Hire Ed today!

Atelier Ellis

London, Madrid, Zürich and beyond

I’ve always worked out of London, even when I decided to live in the countryside for a few years (which added stupid commuting time to long days in the office). I did a lot of travelling around the world for work and would like to do more when the world gets its act together again. I’m lucky to have built a solid network here over the years and have contacts in all parts of the business. London continues to be busy for freelancers, though things have slowed during the pandemic.

My clients are a mix of multinationals and start-ups that offer plenty of opportunities to work with businesses of all shapes and sizes. Most of my clients come to me direct, by recommendation or through sites like Copywriter Collective. I also work with agencies when the right project comes up. I was bought up in Madrid, Zürich, London and Suffolk. I think of myself as European more than British in many ways. My wife and I daydream about setting up in Antwerp (her favourite city) or Berlin – she has a fast-growing start-up paint company selling in the UK and Europe, so anything is possible. I’m really proud to have worked with her to build the brand, which is going from strength-to-strength.

Thinking with words

I think much of what I do as ‘thinking with words’ and solving business problems through clear, concise and lucid communication. Behind all this are the clients and colleagues who trusted and continue to trust me to do great work, selling their business to the public, investors and the world at large.

Recent work

Crunch

Crunch website – About page

I’ve just finished a brand refresh project for Crunch – an online accountancy platform. Working closely with the team, I refocused their positioning and tone of voice to help them communicate more powerfully as the business moves into the next phase of its growth.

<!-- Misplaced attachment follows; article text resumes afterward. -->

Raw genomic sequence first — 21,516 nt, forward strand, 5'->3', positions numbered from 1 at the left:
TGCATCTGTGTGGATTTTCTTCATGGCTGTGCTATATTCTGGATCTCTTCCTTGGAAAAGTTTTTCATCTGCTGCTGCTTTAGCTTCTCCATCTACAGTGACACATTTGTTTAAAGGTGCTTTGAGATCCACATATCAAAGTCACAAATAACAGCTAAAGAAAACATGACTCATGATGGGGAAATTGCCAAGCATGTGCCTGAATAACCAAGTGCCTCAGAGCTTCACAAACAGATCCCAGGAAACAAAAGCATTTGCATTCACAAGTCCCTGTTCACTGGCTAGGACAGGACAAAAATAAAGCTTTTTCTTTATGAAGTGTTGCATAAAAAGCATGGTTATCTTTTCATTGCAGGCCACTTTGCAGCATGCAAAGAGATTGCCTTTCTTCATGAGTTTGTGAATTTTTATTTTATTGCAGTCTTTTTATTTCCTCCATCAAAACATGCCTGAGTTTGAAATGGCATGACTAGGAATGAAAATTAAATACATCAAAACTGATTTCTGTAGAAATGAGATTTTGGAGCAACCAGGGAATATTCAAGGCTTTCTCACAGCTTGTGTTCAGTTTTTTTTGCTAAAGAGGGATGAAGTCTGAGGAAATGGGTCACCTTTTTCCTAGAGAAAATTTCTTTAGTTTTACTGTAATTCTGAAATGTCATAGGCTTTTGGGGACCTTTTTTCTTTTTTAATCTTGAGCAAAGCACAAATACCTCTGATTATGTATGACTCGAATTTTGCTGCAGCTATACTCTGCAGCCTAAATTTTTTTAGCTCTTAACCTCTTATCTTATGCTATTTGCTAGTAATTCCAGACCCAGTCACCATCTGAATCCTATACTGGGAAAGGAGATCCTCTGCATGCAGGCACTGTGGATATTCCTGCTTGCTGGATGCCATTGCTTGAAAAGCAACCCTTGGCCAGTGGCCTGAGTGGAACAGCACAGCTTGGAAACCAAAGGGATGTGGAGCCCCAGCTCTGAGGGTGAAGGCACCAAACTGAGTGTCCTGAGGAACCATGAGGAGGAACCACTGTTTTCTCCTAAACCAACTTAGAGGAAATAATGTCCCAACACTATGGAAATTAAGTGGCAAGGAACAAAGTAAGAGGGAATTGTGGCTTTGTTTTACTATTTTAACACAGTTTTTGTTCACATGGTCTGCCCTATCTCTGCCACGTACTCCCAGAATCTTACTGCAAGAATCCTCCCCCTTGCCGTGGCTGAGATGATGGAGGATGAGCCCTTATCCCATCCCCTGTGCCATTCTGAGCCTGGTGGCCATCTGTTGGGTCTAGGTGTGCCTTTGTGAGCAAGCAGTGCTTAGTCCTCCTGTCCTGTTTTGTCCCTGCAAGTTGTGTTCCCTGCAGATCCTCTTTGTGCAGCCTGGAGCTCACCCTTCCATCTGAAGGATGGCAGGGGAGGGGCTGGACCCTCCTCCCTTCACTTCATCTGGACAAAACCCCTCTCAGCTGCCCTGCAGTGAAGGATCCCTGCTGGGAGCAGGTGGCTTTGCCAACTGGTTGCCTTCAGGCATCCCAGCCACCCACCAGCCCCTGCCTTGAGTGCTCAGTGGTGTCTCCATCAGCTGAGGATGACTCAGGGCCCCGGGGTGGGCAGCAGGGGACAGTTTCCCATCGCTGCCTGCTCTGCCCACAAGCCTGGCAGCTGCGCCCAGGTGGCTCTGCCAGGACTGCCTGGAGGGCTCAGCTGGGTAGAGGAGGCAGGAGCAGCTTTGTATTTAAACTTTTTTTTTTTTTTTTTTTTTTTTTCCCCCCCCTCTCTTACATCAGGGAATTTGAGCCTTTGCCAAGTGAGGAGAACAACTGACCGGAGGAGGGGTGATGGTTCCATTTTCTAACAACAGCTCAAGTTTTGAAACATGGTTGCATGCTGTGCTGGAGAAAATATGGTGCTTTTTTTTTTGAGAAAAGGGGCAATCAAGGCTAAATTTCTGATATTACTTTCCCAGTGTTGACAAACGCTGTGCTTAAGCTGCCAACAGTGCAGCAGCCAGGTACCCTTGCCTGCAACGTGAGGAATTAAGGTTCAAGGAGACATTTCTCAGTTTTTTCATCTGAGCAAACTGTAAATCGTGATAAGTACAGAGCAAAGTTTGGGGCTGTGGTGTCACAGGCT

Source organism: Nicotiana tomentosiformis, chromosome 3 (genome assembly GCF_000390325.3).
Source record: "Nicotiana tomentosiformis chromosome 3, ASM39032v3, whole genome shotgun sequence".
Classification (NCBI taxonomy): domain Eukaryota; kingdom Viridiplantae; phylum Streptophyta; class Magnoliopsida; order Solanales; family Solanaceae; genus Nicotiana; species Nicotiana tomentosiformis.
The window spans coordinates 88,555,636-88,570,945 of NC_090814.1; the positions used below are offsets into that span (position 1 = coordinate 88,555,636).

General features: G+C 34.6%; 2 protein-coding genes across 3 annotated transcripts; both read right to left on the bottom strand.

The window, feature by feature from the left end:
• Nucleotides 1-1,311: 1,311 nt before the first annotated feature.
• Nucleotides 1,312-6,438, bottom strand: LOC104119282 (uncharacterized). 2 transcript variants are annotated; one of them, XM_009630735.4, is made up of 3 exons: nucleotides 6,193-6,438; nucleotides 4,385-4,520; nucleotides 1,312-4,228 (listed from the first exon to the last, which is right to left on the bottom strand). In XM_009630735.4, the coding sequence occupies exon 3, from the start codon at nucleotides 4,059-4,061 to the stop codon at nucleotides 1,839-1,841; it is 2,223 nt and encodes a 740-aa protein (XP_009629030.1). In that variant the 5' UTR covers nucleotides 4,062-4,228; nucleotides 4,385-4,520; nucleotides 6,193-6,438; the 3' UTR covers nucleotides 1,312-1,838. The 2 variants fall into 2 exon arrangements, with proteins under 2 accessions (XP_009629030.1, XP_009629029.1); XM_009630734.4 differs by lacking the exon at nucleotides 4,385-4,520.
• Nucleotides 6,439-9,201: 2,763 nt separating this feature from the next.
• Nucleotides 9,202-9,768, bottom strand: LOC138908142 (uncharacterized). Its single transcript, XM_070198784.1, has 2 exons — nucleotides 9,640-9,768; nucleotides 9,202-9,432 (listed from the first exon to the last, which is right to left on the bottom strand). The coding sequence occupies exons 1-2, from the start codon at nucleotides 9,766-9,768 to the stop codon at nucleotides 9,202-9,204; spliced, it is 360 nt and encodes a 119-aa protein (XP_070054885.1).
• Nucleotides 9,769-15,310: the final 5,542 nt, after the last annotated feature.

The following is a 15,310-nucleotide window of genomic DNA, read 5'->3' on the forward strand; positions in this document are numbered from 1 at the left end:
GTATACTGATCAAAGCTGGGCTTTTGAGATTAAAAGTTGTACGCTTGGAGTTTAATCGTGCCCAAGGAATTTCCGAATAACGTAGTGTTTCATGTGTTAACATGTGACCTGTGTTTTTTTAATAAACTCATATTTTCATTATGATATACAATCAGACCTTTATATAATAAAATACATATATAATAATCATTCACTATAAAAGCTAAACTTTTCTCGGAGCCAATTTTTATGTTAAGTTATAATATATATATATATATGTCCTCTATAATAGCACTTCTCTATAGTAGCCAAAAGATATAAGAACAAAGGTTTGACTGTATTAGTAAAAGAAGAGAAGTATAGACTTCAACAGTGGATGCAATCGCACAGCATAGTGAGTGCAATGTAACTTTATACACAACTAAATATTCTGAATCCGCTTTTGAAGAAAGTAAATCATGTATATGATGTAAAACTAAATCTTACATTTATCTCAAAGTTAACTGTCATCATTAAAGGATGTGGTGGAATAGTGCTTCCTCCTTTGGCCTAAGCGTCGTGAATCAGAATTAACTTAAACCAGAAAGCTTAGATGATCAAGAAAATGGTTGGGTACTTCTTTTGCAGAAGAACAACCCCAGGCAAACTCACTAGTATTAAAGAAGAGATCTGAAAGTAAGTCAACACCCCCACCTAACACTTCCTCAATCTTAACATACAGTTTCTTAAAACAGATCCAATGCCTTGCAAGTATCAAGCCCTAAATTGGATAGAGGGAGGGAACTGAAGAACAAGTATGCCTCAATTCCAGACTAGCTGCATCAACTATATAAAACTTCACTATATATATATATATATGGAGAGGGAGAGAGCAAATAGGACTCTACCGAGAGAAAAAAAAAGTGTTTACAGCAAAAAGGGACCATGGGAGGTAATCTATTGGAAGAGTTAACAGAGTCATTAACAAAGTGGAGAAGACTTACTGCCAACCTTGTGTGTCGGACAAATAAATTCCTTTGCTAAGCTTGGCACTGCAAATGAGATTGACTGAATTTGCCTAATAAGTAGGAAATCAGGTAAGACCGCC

Napier.ai

Napier web

Napier is an anti-money laundering software start-up. I worked with them to develop their brand strategy, personality and tone of voice. To their surprise, I uncovered their deeper purpose that has the potential to be life-changing, not just for banks and financial institutions but for every corner of society. I was particularly proud of the tone of voice positioning, inspired by President Theodore Roosevelt: ‘Speak softly but carry a big stick’.

Oyster Yachts

Over the last year, I’ve been working with Oyster Yachts to help them create and implement a consistent tone of voice to all their communications. This covers everything from their website to social media, brochures and video. Under new ownership, the brand is growing quickly and I’ve been busy helping them launch two new models. There has been huge interest in these at a time when the world is in chaos – the freedom of the ocean is quite attractive right now.

Where next?

I’m looking forward to helping new clients build their brands and grow their business. At the same time, I’ll keep developing my skills. I’m currently working with a sonic branding agency and a film production company in Germany currently, along with a British bathroom business.

Outside work, I’m on the board of the writer’s organisation 26 – inspiring a love of words in business and everyday life. I’ve been involved in five projects with them this year. One involved a fine art gallery and 26 printmakers and writers called ‘A Common Place’, which has spawned an exhibition, a book and a documentary – www.26.org

What else?

Who knows, but I’m sure it will involve words, words, words. Bring it on.

 

View Ed’s portfolio